12 November, 2015
Japan’s Energy Supply and Demand for Fiscal 2014: CO2 Emissions Fall for First Time in Five Years Due to Progress in Fuel Conversion
On November 10, Japan’s Agency for Natural Resources & Energy (ANRE), part of the Ministry of Economy, Trade and Industry (METI), released a report on the preliminary results of a survey of the energy supply and demand situation for the fiscal year 2014 (April 2014 to March 2015).
According to the report, the country’s final energy consumption fell by 2.7% from the previous year—the fourth consecutive yearly decrease—as a result of progress in energy conservation efforts since the giant earthquake of March 2011.
Broken down by sector, corporate energy use fell 2.1%, while household use declined 4.1%, and transport use slipped 3.3%. The greatest decrease was seen in the household sector, attributable to a relatively cool summer and warm winter.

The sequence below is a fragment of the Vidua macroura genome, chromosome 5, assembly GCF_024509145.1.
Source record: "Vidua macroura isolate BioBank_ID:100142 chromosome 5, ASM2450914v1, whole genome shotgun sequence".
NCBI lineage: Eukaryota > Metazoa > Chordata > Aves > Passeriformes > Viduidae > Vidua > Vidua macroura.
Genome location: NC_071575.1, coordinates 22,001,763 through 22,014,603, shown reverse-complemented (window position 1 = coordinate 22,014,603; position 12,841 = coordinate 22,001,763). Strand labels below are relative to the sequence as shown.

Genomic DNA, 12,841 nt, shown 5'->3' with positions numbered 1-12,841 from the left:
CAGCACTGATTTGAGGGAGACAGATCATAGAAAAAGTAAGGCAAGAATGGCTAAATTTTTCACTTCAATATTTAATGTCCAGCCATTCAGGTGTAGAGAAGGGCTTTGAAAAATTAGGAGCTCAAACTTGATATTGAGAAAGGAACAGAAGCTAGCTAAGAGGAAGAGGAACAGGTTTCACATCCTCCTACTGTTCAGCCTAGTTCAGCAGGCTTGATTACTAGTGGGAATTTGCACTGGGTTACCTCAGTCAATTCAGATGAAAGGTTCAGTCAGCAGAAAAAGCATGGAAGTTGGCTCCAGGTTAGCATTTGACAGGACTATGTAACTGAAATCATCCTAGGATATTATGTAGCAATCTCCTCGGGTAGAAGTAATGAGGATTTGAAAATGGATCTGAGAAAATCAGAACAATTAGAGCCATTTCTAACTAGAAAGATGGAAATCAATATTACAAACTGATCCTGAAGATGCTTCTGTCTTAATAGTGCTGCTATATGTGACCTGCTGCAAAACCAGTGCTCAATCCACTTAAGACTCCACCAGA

The domestic supply of primary energy contracted 3.8%. By source, the country’s reliance on nuclear power remained at zero as a result of the continued shutdown of all reactors after the Fukushima Daiichi accident. Oil use accounted for 41.3%, down 1.4 points from the previous year. Coal use was up 25.3%, increasing slightly, with natural gas also at 25.3%, up 1.1 points.
In comparison with FY05, the ratio for oil was 21.9% lower, while that for natural gas was up 50.4%, showing progress in fuel conversion. Renewables and unutilized energy were 39.3% higher than FY05.
Energy-derived CO2 emissions, which had increased in each of the four previous years owing to the suspension of all nuclear power plants after the 2011 earthquake, fell from the previous year by 3.6% as a result of fuel conversion, energy conservation, and other efforts.